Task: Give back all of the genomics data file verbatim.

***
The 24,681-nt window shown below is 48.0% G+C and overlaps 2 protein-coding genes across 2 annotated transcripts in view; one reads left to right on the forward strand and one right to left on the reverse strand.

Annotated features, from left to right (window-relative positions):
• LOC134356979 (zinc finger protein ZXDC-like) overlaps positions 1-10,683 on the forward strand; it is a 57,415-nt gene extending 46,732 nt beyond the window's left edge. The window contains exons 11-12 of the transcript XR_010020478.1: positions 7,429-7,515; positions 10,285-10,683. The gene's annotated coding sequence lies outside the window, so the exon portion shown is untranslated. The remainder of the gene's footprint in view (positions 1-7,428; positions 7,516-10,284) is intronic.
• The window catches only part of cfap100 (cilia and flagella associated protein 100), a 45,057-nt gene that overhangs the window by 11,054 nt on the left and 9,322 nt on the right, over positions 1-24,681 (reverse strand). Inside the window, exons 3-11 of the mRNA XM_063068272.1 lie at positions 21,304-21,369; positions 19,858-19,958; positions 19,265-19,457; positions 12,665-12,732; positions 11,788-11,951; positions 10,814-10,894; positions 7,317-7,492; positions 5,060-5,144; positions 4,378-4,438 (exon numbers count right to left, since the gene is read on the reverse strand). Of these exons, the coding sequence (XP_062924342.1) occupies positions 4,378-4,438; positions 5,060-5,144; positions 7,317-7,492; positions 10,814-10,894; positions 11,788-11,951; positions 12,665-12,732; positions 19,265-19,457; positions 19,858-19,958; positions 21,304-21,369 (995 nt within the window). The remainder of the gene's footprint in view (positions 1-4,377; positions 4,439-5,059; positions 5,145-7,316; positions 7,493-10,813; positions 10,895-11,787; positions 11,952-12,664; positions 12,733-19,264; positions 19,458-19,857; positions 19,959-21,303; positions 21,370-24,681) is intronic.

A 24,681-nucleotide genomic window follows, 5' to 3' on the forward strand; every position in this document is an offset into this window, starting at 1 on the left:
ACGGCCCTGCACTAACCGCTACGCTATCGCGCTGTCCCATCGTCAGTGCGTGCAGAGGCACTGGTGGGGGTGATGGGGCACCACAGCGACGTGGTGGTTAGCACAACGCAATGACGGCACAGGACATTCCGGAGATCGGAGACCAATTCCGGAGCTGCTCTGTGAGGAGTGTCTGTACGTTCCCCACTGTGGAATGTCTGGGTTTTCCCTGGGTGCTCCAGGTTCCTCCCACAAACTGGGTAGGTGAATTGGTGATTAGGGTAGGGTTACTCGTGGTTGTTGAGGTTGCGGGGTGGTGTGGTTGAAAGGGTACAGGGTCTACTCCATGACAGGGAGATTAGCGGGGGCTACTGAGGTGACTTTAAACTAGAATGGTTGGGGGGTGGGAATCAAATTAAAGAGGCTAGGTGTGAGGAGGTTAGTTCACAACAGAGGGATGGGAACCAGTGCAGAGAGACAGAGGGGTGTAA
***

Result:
The 24,681-nt window shown below is 48.0% G+C and overlaps 2 protein-coding genes across 2 annotated transcripts in view; one reads left to right on the forward strand and one right to left on the reverse strand.

Annotated features, from left to right (window-relative positions):
• LOC134356979 (zinc finger protein ZXDC-like) overlaps positions 1-10,683 on the forward strand; it is a 57,415-nt gene extending 46,732 nt beyond the window's left edge. The window contains exons 11-12 of the transcript XR_010020478.1: positions 7,429-7,515; positions 10,285-10,683. The gene's annotated coding sequence lies outside the window, so the exon portion shown is untranslated. The remainder of the gene's footprint in view (positions 1-7,428; positions 7,516-10,284) is intronic.
• The window catches only part of cfap100 (cilia and flagella associated protein 100), a 45,057-nt gene that overhangs the window by 11,054 nt on the left and 9,322 nt on the right, over positions 1-24,681 (reverse strand). Inside the window, exons 3-11 of the mRNA XM_063068272.1 lie at positions 21,304-21,369; positions 19,858-19,958; positions 19,265-19,457; positions 12,665-12,732; positions 11,788-11,951; positions 10,814-10,894; positions 7,317-7,492; positions 5,060-5,144; positions 4,378-4,438 (exon numbers count right to left, since the gene is read on the reverse strand). Of these exons, the coding sequence (XP_062924342.1) occupies positions 4,378-4,438; positions 5,060-5,144; positions 7,317-7,492; positions 10,814-10,894; positions 11,788-11,951; positions 12,665-12,732; positions 19,265-19,457; positions 19,858-19,958; positions 21,304-21,369 (995 nt within the window). The remainder of the gene's footprint in view (positions 1-4,377; positions 4,439-5,059; positions 5,145-7,316; positions 7,493-10,813; positions 10,895-11,787; positions 11,952-12,664; positions 12,733-19,264; positions 19,458-19,857; positions 19,959-21,303; positions 21,370-24,681) is intronic.

A 24,681-nucleotide genomic window follows, 5' to 3' on the forward strand; every position in this document is an offset into this window, starting at 1 on the left:
ACGGCCCTGCACTAACCGCTACGCTATCGCGCTGTCCCATCGTCAGTGCGTGCAGAGGCACTGGTGGGGGTGATGGGGCACCACAGCGACGTGGTGGTTAGCACAACGCAATGACGGCACAGGACATTCCGGAGATCGGAGACCAATTCCGGAGCTGCTCTGTGAGGAGTGTCTGTACGTTCCCCACTGTGGAATGTCTGGGTTTTCCCTGGGTGCTCCAGGTTCCTCCCACAAACTGGGTAGGTGAATTGGTGATTAGGGTAGGGTTACTCGTGGTTGTTGAGGTTGCGGGGTGGTGTGGTTGAAAGGGTACAGGGTCTACTCCATGACAGGGAGATTAGCGGGGGCTACTGAGGTGACTTTAAACTAGAATGGTTGGGGGGTGGGAATCAAATTAAAGAGGCTAGGTGTGAGGAGGTTAGTTCACAACAGAGGGATGGGAACCAGTGCAGAGAGACAGAGGGGTGTAA